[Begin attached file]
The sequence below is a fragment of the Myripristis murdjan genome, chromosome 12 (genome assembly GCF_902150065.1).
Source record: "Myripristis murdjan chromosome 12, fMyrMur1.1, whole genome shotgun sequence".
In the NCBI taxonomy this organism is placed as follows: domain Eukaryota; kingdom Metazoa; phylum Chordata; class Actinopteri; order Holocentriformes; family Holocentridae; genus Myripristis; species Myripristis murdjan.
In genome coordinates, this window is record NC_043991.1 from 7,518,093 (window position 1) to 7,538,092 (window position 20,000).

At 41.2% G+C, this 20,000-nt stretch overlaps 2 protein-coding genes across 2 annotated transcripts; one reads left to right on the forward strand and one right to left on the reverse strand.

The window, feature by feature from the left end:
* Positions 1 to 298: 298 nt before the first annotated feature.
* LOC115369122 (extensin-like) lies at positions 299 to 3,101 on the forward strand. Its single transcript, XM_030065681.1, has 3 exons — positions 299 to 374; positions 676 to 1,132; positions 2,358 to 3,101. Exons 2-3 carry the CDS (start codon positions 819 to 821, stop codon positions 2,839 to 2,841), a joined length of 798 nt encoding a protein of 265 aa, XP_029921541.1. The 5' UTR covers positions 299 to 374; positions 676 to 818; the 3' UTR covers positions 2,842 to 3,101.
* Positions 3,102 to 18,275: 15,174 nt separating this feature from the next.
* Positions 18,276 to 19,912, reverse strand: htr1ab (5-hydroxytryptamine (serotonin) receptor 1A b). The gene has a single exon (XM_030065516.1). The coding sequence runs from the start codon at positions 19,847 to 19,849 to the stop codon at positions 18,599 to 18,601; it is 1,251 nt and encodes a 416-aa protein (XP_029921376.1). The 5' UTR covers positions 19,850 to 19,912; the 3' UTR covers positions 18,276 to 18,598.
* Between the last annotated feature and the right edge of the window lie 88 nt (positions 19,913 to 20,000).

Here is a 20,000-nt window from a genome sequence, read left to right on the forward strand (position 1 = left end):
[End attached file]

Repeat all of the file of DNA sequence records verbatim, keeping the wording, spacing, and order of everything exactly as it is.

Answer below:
The sequence below is a fragment of the Myripristis murdjan genome, chromosome 12 (genome assembly GCF_902150065.1).
Source record: "Myripristis murdjan chromosome 12, fMyrMur1.1, whole genome shotgun sequence".
In the NCBI taxonomy this organism is placed as follows: domain Eukaryota; kingdom Metazoa; phylum Chordata; class Actinopteri; order Holocentriformes; family Holocentridae; genus Myripristis; species Myripristis murdjan.
In genome coordinates, this window is record NC_043991.1 from 7,518,093 (window position 1) to 7,538,092 (window position 20,000).

At 41.2% G+C, this 20,000-nt stretch overlaps 2 protein-coding genes across 2 annotated transcripts; one reads left to right on the forward strand and one right to left on the reverse strand.

The window, feature by feature from the left end:
* Positions 1 to 298: 298 nt before the first annotated feature.
* LOC115369122 (extensin-like) lies at positions 299 to 3,101 on the forward strand. Its single transcript, XM_030065681.1, has 3 exons — positions 299 to 374; positions 676 to 1,132; positions 2,358 to 3,101. Exons 2-3 carry the CDS (start codon positions 819 to 821, stop codon positions 2,839 to 2,841), a joined length of 798 nt encoding a protein of 265 aa, XP_029921541.1. The 5' UTR covers positions 299 to 374; positions 676 to 818; the 3' UTR covers positions 2,842 to 3,101.
* Positions 3,102 to 18,275: 15,174 nt separating this feature from the next.
* Positions 18,276 to 19,912, reverse strand: htr1ab (5-hydroxytryptamine (serotonin) receptor 1A b). The gene has a single exon (XM_030065516.1). The coding sequence runs from the start codon at positions 19,847 to 19,849 to the stop codon at positions 18,599 to 18,601; it is 1,251 nt and encodes a 416-aa protein (XP_029921376.1). The 5' UTR covers positions 19,850 to 19,912; the 3' UTR covers positions 18,276 to 18,598.
* Between the last annotated feature and the right edge of the window lie 88 nt (positions 19,913 to 20,000).

Here is a 20,000-nt window from a genome sequence, read left to right on the forward strand (position 1 = left end):